The Basics for Maintaining Your Rain Barrel

by Wendy Diaz

The recent international health alert of the Zika virus1, which is transmitted by infected mosquitoes, has me pondering all the rain barrels in Durham County that were installed after the 2007 drought and whether or not they are sufficiently maintained to avoid them becoming breeding vessels for mosquitoes.  According to the best surveillance estimate by The Centers for Disease Control and Prevention (CDC), North Carolina is within the potential range2 of the Aedes aegypti mosquito; the species of mosquito most likely to spread viruses like Zika.  The CDC cautions that the maps they provide “do not necessarily mean that there are infected mosquitoes in the area” so don’t panic yet.  According to the CDC, no local mosquito-borne Zika virus case has been reported in mainland United States but there have been travel-associated cases.  I am using this news item to remind gardeners and homeowners that their rain barrel requires some light maintenance so they continue to operate optimally as a useful supplemental storage for our watering needs and to prevent them from becoming a health and safety hazard!

Mosquitoes need standing water to complete their life cycle3.  Most species of mosquitoes require at least 10 to 14 days to complete the aquatic stage of their life cycle (egg-larva-pupa).  Modifying or eliminating breeding sites is the only long-term solution to severe mosquito problems3.  To prevent adult female mosquitoes from laying eggs in your rain barrel some routine maintenance3,4 is recommended.

Basic maintenance

  1. Drain your rain barrels regularly.
  2. Clean gutters of debris as needed and at least seasonally so they drain well and don’t accumulate water.
  3. Wash and flush gutters annually5
  4. Check mosquito screens periodically to make sure they are secure without gaps and are not blocked by debris.  Replace the screens if they have any holes.
  5. Seasonally drain sediment-laden water through the bottom valve especially after pollen season.
  6. Check gutter connections after intense rainfall or storms for damage and check gutter connections every 3 to 4 months for damage.
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Debris accumulation on the screen of a rain barrel after a light rain. Photo by Wendy Diaz April 12, 2016

It is not recommended that bleach be added to your rain barrel because it can be damaging to other aquatic life if you use your rainwater for multiple purposes other than watering plants (e.g. fish pond or bird bath) and there are less harmful methods available that are more environmentally friendly6.  If you check your rain barrel and see larvae or “wrigglers” you can do one of the following7:

  1. Pour a few teaspoons of vegetable oil in the water.  This will suffocate mosquito larvae on the surface of the water.
  2. Put mosquito dunks in the rain barrel water.  This solid commercial formulation is a larvaecide and contains the bacteria (Bti, Bacillus thuringiensis israelensis) and it kills feeding mosquito larvae and does not harm humans, animals or plants.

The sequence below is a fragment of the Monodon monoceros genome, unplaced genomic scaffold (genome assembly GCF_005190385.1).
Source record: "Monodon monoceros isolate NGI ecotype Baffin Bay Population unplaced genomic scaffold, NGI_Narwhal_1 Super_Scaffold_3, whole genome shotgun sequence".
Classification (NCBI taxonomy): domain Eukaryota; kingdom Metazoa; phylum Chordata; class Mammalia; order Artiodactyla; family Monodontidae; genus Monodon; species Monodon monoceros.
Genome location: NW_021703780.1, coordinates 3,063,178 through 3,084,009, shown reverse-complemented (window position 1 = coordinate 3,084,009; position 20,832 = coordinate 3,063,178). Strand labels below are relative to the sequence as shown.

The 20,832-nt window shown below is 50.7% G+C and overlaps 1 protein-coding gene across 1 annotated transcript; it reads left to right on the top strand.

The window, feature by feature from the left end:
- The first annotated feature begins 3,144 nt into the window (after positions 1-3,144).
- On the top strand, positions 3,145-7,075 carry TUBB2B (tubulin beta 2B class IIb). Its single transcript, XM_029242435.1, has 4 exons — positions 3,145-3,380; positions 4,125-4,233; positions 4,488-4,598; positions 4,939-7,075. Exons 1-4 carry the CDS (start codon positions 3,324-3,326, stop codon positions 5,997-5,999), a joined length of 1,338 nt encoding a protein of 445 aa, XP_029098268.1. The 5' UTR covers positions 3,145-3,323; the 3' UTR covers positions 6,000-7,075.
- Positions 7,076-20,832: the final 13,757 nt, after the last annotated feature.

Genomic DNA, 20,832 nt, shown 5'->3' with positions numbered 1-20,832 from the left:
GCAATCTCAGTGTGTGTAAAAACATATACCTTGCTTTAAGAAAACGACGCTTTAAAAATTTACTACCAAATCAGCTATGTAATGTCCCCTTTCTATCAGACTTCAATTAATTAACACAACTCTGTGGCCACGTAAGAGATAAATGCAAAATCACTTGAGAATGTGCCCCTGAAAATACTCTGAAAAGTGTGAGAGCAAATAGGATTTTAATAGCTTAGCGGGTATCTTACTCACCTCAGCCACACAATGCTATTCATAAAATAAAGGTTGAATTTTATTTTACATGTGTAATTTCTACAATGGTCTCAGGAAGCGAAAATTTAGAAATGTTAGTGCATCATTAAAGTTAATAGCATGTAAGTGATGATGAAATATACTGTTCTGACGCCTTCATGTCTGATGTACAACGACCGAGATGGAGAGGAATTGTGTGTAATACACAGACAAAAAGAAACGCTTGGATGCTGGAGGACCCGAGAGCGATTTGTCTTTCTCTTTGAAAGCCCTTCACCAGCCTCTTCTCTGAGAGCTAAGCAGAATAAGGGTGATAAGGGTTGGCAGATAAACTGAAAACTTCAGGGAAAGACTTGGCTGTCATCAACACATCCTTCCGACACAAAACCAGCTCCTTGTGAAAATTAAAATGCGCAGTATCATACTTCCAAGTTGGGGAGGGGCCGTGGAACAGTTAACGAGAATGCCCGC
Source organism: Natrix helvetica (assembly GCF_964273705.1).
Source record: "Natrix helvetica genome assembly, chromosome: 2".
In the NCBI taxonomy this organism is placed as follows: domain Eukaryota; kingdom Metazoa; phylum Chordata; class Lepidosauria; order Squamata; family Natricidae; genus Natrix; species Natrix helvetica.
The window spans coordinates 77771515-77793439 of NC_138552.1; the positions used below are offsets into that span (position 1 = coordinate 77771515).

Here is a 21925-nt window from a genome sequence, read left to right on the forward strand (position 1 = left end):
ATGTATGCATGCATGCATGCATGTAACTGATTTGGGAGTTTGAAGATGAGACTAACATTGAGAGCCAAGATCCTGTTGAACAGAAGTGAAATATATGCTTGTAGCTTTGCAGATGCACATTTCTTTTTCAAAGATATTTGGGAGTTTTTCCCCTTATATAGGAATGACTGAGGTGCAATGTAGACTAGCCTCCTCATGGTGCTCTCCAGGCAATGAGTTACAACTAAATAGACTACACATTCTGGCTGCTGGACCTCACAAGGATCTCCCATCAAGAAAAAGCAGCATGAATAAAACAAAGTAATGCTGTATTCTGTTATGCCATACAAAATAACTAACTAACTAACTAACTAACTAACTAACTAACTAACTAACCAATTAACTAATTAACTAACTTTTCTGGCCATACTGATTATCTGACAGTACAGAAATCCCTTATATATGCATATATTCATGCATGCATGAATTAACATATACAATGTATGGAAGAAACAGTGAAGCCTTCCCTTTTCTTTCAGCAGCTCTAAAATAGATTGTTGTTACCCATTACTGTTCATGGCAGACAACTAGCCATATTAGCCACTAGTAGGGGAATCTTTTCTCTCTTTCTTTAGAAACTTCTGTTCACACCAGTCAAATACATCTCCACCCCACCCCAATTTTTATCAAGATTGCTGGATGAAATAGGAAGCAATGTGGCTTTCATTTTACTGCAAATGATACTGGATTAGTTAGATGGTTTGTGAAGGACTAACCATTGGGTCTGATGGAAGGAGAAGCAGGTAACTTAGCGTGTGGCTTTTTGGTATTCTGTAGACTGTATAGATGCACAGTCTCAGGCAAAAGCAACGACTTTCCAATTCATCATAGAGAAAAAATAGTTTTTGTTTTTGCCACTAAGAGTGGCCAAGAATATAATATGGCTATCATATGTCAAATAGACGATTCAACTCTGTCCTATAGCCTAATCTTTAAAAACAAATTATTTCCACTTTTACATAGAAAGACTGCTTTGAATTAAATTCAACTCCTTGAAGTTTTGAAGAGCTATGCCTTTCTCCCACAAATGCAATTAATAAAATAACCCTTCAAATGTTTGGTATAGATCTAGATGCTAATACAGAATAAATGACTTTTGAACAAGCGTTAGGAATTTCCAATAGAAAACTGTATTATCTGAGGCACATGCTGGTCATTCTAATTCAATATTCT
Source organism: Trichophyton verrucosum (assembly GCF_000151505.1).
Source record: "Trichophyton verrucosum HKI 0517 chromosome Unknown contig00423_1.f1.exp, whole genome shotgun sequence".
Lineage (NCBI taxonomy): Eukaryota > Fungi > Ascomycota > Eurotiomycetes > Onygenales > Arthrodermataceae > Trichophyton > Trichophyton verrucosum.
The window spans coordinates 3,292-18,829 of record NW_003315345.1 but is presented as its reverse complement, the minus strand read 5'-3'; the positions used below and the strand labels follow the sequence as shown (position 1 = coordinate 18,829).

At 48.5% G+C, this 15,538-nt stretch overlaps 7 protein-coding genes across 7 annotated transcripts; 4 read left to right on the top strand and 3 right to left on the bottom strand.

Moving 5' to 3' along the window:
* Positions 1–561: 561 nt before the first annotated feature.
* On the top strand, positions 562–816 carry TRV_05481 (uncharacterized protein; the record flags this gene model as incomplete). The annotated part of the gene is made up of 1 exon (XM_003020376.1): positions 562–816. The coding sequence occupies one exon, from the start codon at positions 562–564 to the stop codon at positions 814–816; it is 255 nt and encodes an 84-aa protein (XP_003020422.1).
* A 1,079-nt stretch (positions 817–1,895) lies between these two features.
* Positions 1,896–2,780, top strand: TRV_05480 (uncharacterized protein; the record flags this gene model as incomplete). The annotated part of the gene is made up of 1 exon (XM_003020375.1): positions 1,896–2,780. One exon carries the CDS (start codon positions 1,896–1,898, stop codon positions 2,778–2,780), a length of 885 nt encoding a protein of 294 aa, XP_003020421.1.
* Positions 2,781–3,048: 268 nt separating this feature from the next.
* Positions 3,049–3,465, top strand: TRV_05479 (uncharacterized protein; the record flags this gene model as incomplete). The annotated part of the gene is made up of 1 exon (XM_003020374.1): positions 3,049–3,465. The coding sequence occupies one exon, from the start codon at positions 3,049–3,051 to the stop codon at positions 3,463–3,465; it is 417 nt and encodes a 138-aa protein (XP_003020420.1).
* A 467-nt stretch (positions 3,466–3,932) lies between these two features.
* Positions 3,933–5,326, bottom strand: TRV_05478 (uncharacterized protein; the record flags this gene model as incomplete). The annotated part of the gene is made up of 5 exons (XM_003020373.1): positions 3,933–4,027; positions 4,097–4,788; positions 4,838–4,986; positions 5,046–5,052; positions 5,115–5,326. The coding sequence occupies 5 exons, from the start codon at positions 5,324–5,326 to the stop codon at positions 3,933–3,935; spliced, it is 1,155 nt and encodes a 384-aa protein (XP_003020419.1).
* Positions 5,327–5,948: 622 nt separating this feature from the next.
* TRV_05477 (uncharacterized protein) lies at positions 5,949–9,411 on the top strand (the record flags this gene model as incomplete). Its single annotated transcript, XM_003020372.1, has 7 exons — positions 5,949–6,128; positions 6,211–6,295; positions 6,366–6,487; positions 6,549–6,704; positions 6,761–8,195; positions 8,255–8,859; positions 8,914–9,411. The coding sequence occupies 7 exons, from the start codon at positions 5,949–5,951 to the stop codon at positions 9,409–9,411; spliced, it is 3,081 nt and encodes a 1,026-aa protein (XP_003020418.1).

Basic Safety:

  1. Label your rain barrel to remind others that the water is for non-potable/outdoor water use only and Do Not Drink!4
  2. Rinse thoroughly if you bleach your barrel to remove algae.  I use a dilute solution of laundry solution after pollen season in late April.

Most rain barrels purchased commercially and those adapted from other uses do not have a overflow or outflow in sufficient diameter to release water when the barrel reaches its capacity resulting in overflows during a major storm.  A ‘waterfall effect’ can cause erosion of the soil beneath the rain barrel.  And for this reason, make sure the overflow is aimed away from the foundation of your house.7  To avoid this, the rain barrel overflow must be able to handle the same flow as the gutter system feeding into the rain barrel4

No doubt, over the years you have learned the limitations of your rain barrel collection system or it is old and is not performing optimally and realize it is time for some upgrades to decrease maintenance and increase sustainability.  A leaf eater or some sort of filter will help divert debris and leaves from your rain barrel.  A first flush diverter reduces the level of pollutants and debris in your rain barrel.  A first flush water diverter diverts the first few gallons of rainfall (the most polluted) from your gutter and away from your rain barrel9.  

Figure Source: online at

Basic Upgrades:

  1. If you have a light-colored barrel consider painting it a dark color or covering it with wood-like wrap to prevent sunlight penetration and algae growth.
  2. If you use corrugated piping to connect overflow to your rain garden use a smooth sided flexible piping so that water does not accumulated in the creases and provide habitat for breeding mosquitoes.
  3. Install a first flush diverter or a leaf eater to block debris.

Does your rain barrel set-up have the components shown in the figure below8?  If not, consider some upgrades and don’t forget your basic maintenance.  Harvest rainwater without your rain barrel becoming a mosquito nursery!

Fig. 1: A Large Rain Barrel (Van Giesen and Carpenter 2009). Figure Source online at:
Fig. 1: A Large Rain Barrel (Van Giesen and Carpenter 2009).
Figure Source online at:


  1. Herald-Sun, The (Durham, NC); February 24, 2016.  Keith Upchurch Spring to bring Zika-carrying mosquitoes.
  5. 2011_Annual_Meeting_Handouts/MONB10_From_Catchment_to_Reuse_Designing%20and%20Implementing%20RAinwater%20Harvesting%20Systems.pdf


Further reading: